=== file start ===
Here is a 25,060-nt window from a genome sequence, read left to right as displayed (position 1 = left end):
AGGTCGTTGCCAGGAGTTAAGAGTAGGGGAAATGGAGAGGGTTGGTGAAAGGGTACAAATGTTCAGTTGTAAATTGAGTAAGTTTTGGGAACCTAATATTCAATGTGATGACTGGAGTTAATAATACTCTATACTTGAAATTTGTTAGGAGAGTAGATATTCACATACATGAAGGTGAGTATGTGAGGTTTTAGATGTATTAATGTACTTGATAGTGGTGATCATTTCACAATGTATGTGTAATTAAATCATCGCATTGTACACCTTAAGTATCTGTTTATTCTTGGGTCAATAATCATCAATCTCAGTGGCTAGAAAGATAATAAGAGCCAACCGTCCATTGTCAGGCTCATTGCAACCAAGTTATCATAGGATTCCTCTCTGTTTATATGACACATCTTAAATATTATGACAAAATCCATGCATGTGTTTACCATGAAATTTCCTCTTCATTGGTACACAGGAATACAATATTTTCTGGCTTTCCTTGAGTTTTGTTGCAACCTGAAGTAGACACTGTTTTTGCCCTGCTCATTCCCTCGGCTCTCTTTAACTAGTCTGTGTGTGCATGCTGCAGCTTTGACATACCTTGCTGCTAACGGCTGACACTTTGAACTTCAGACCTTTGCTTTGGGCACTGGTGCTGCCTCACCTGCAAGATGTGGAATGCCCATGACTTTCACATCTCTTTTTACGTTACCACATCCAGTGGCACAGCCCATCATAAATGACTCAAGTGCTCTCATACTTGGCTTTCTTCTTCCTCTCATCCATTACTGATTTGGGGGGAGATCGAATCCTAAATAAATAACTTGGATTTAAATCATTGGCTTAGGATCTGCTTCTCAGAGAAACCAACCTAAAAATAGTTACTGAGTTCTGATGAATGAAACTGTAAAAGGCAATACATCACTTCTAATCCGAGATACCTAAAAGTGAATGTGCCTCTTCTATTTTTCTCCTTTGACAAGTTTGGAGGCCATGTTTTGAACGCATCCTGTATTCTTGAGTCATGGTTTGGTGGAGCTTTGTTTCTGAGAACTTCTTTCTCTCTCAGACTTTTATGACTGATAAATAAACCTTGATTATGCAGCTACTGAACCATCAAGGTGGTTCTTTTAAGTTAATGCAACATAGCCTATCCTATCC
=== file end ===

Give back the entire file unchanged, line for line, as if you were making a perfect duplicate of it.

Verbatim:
Here is a 25,060-nt window from a genome sequence, read left to right as displayed (position 1 = left end):
AGGTCGTTGCCAGGAGTTAAGAGTAGGGGAAATGGAGAGGGTTGGTGAAAGGGTACAAATGTTCAGTTGTAAATTGAGTAAGTTTTGGGAACCTAATATTCAATGTGATGACTGGAGTTAATAATACTCTATACTTGAAATTTGTTAGGAGAGTAGATATTCACATACATGAAGGTGAGTATGTGAGGTTTTAGATGTATTAATGTACTTGATAGTGGTGATCATTTCACAATGTATGTGTAATTAAATCATCGCATTGTACACCTTAAGTATCTGTTTATTCTTGGGTCAATAATCATCAATCTCAGTGGCTAGAAAGATAATAAGAGCCAACCGTCCATTGTCAGGCTCATTGCAACCAAGTTATCATAGGATTCCTCTCTGTTTATATGACACATCTTAAATATTATGACAAAATCCATGCATGTGTTTACCATGAAATTTCCTCTTCATTGGTACACAGGAATACAATATTTTCTGGCTTTCCTTGAGTTTTGTTGCAACCTGAAGTAGACACTGTTTTTGCCCTGCTCATTCCCTCGGCTCTCTTTAACTAGTCTGTGTGTGCATGCTGCAGCTTTGACATACCTTGCTGCTAACGGCTGACACTTTGAACTTCAGACCTTTGCTTTGGGCACTGGTGCTGCCTCACCTGCAAGATGTGGAATGCCCATGACTTTCACATCTCTTTTTACGTTACCACATCCAGTGGCACAGCCCATCATAAATGACTCAAGTGCTCTCATACTTGGCTTTCTTCTTCCTCTCATCCATTACTGATTTGGGGGGAGATCGAATCCTAAATAAATAACTTGGATTTAAATCATTGGCTTAGGATCTGCTTCTCAGAGAAACCAACCTAAAAATAGTTACTGAGTTCTGATGAATGAAACTGTAAAAGGCAATACATCACTTCTAATCCGAGATACCTAAAAGTGAATGTGCCTCTTCTATTTTTCTCCTTTGACAAGTTTGGAGGCCATGTTTTGAACGCATCCTGTATTCTTGAGTCATGGTTTGGTGGAGCTTTGTTTCTGAGAACTTCTTTCTCTCTCAGACTTTTATGACTGATAAATAAACCTTGATTATGCAGCTACTGAACCATCAAGGTGGTTCTTTTAAGTTAATGCAACATAGCCTATCCTATCC